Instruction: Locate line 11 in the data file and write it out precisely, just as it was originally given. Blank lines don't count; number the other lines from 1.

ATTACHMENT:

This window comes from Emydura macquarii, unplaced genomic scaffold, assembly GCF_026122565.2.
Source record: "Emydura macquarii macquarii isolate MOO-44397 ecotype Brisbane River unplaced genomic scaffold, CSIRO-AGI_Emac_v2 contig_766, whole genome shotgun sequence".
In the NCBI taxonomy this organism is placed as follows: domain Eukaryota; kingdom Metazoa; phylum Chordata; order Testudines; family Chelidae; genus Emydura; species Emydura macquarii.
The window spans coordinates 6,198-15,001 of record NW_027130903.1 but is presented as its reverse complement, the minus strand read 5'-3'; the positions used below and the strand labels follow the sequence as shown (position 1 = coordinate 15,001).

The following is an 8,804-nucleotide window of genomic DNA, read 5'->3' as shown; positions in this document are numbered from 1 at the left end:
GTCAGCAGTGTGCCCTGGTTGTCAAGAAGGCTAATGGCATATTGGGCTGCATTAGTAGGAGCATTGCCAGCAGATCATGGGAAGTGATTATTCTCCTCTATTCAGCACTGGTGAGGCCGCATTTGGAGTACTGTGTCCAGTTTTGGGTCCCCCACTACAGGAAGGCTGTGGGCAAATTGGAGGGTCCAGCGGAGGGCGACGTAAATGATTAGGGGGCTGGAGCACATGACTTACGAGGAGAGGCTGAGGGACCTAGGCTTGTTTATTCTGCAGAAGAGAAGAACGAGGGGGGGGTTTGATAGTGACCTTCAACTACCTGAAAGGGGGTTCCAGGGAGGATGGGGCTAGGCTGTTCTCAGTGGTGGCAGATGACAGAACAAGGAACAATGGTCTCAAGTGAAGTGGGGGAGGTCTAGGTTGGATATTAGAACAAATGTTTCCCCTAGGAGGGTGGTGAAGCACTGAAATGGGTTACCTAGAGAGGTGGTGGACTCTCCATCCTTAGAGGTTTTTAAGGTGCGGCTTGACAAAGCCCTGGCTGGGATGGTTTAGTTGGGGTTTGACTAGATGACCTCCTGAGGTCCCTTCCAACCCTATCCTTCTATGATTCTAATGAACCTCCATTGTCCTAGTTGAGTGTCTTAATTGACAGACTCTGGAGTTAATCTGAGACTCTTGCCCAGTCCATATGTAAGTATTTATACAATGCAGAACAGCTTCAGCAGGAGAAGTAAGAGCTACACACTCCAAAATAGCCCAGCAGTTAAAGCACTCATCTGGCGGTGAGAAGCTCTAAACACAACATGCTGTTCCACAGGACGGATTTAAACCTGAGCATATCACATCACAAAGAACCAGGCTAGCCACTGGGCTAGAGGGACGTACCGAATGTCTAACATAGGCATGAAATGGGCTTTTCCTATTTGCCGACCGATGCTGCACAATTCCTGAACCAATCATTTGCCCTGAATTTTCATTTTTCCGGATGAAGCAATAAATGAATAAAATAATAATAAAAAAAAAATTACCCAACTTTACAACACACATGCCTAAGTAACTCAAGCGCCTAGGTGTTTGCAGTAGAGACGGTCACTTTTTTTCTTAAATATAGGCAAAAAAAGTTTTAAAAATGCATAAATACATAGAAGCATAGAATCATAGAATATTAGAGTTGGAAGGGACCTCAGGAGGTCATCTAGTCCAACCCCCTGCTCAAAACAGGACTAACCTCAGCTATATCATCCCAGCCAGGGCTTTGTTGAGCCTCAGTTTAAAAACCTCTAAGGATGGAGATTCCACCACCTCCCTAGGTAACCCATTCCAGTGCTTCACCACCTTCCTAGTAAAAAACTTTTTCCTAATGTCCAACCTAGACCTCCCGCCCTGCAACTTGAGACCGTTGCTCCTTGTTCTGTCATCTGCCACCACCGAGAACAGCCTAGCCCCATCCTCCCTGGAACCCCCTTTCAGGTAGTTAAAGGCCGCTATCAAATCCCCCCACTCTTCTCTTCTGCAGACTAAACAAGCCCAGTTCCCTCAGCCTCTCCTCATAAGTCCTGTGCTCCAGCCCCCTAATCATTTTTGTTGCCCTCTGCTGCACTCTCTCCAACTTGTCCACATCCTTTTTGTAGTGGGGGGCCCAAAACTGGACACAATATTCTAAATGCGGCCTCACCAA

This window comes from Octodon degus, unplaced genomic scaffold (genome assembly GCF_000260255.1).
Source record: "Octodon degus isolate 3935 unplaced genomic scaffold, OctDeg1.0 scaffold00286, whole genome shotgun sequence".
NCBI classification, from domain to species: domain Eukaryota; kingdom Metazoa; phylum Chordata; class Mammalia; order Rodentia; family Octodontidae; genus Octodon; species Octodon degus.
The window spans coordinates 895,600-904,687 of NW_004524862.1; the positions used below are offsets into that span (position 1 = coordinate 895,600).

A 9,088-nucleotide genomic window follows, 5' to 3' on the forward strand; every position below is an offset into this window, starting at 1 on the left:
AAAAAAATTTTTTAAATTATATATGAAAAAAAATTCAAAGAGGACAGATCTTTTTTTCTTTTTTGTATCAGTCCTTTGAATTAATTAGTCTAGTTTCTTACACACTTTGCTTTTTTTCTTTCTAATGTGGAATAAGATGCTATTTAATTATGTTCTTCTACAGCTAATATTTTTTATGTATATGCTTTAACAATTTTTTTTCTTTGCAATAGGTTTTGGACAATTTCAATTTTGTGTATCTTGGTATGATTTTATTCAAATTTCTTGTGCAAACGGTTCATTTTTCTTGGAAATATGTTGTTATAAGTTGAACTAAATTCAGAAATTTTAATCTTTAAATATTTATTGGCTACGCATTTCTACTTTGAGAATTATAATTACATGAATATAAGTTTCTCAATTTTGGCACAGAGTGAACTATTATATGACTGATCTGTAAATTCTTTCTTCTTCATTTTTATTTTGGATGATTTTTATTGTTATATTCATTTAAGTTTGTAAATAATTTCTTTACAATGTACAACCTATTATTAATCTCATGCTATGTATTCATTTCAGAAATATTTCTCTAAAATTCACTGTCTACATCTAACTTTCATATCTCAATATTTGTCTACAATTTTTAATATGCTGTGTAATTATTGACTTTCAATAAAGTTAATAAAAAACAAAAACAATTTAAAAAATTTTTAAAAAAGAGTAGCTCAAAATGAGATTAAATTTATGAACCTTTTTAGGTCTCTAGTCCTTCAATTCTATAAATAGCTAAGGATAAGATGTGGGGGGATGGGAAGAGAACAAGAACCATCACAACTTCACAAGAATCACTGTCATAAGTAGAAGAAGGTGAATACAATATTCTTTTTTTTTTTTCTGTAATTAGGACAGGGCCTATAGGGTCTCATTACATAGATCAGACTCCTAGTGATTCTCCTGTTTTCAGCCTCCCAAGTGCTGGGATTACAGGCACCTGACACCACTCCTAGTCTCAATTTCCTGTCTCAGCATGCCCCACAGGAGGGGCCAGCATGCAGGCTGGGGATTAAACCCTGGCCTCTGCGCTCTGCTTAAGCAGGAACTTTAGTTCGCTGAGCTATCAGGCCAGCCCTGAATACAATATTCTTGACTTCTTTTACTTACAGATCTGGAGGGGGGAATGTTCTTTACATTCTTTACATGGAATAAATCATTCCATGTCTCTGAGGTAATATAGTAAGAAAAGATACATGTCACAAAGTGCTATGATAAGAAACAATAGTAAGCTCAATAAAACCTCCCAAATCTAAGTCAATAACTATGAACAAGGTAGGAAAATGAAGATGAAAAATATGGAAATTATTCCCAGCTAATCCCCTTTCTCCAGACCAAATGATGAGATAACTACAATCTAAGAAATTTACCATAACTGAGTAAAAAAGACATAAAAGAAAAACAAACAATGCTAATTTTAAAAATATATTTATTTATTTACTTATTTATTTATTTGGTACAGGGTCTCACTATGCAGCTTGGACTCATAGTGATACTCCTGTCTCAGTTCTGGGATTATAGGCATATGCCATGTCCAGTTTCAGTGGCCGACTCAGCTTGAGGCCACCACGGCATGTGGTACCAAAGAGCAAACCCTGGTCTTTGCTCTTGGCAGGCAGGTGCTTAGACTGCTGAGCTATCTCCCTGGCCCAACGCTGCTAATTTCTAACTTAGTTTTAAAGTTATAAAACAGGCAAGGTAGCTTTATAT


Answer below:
A 9,088-nucleotide genomic window follows, 5' to 3' on the forward strand; every position below is an offset into this window, starting at 1 on the left: